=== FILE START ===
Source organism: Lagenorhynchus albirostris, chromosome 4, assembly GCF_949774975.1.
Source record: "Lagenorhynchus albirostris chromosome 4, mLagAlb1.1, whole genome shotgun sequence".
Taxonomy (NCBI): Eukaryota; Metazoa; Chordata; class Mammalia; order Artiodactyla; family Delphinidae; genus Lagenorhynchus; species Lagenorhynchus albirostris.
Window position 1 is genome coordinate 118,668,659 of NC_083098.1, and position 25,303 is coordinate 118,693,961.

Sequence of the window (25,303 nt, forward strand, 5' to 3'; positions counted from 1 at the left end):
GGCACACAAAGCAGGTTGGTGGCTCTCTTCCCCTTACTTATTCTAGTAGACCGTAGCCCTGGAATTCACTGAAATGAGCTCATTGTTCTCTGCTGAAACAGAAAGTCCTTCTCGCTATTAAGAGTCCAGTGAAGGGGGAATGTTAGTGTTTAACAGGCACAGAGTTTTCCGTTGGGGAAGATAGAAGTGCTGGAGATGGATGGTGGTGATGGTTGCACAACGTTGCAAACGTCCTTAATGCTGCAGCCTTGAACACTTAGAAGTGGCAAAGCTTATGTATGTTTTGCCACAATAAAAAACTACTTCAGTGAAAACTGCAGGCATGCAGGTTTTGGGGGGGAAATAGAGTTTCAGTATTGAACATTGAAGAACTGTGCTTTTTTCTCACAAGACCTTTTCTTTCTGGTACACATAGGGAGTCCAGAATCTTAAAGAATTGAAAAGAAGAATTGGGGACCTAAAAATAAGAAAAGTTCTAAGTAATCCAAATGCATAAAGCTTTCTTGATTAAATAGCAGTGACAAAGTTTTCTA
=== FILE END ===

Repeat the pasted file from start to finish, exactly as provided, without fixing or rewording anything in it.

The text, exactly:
Source organism: Lagenorhynchus albirostris, chromosome 4, assembly GCF_949774975.1.
Source record: "Lagenorhynchus albirostris chromosome 4, mLagAlb1.1, whole genome shotgun sequence".
Taxonomy (NCBI): Eukaryota; Metazoa; Chordata; class Mammalia; order Artiodactyla; family Delphinidae; genus Lagenorhynchus; species Lagenorhynchus albirostris.
Window position 1 is genome coordinate 118,668,659 of NC_083098.1, and position 25,303 is coordinate 118,693,961.

Sequence of the window (25,303 nt, forward strand, 5' to 3'; positions counted from 1 at the left end):
GGCACACAAAGCAGGTTGGTGGCTCTCTTCCCCTTACTTATTCTAGTAGACCGTAGCCCTGGAATTCACTGAAATGAGCTCATTGTTCTCTGCTGAAACAGAAAGTCCTTCTCGCTATTAAGAGTCCAGTGAAGGGGGAATGTTAGTGTTTAACAGGCACAGAGTTTTCCGTTGGGGAAGATAGAAGTGCTGGAGATGGATGGTGGTGATGGTTGCACAACGTTGCAAACGTCCTTAATGCTGCAGCCTTGAACACTTAGAAGTGGCAAAGCTTATGTATGTTTTGCCACAATAAAAAACTACTTCAGTGAAAACTGCAGGCATGCAGGTTTTGGGGGGGAAATAGAGTTTCAGTATTGAACATTGAAGAACTGTGCTTTTTTCTCACAAGACCTTTTCTTTCTGGTACACATAGGGAGTCCAGAATCTTAAAGAATTGAAAAGAAGAATTGGGGACCTAAAAATAAGAAAAGTTCTAAGTAATCCAAATGCATAAAGCTTTCTTGATTAAATAGCAGTGACAAAGTTTTCTA